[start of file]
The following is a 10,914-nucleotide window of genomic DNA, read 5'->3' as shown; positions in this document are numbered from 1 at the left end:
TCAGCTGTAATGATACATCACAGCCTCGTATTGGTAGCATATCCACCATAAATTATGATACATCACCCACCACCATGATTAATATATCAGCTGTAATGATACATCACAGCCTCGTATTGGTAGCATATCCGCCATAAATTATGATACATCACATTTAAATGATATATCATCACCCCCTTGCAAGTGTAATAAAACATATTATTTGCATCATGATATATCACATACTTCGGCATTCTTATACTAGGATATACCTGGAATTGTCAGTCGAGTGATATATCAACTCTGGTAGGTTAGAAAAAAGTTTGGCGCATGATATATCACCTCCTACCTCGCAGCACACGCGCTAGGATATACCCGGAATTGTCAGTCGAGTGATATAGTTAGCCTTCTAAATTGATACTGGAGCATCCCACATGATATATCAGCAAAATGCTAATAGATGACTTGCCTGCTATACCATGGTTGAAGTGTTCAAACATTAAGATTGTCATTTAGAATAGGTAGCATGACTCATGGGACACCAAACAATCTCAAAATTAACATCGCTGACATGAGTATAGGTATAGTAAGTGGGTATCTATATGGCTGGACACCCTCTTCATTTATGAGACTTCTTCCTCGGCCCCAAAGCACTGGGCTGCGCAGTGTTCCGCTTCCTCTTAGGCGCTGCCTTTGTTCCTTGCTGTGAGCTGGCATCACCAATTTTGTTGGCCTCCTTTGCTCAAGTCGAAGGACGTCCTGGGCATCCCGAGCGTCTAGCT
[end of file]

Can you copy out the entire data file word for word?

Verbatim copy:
The following is a 10,914-nucleotide window of genomic DNA, read 5'->3' as shown; positions in this document are numbered from 1 at the left end:
TCAGCTGTAATGATACATCACAGCCTCGTATTGGTAGCATATCCACCATAAATTATGATACATCACCCACCACCATGATTAATATATCAGCTGTAATGATACATCACAGCCTCGTATTGGTAGCATATCCGCCATAAATTATGATACATCACATTTAAATGATATATCATCACCCCCTTGCAAGTGTAATAAAACATATTATTTGCATCATGATATATCACATACTTCGGCATTCTTATACTAGGATATACCTGGAATTGTCAGTCGAGTGATATATCAACTCTGGTAGGTTAGAAAAAAGTTTGGCGCATGATATATCACCTCCTACCTCGCAGCACACGCGCTAGGATATACCCGGAATTGTCAGTCGAGTGATATAGTTAGCCTTCTAAATTGATACTGGAGCATCCCACATGATATATCAGCAAAATGCTAATAGATGACTTGCCTGCTATACCATGGTTGAAGTGTTCAAACATTAAGATTGTCATTTAGAATAGGTAGCATGACTCATGGGACACCAAACAATCTCAAAATTAACATCGCTGACATGAGTATAGGTATAGTAAGTGGGTATCTATATGGCTGGACACCCTCTTCATTTATGAGACTTCTTCCTCGGCCCCAAAGCACTGGGCTGCGCAGTGTTCCGCTTCCTCTTAGGCGCTGCCTTTGTTCCTTGCTGTGAGCTGGCATCACCAATTTTGTTGGCCTCCTTTGCTCAAGTCGAAGGACGTCCTGGGCATCCCGAGCGTCTAGCT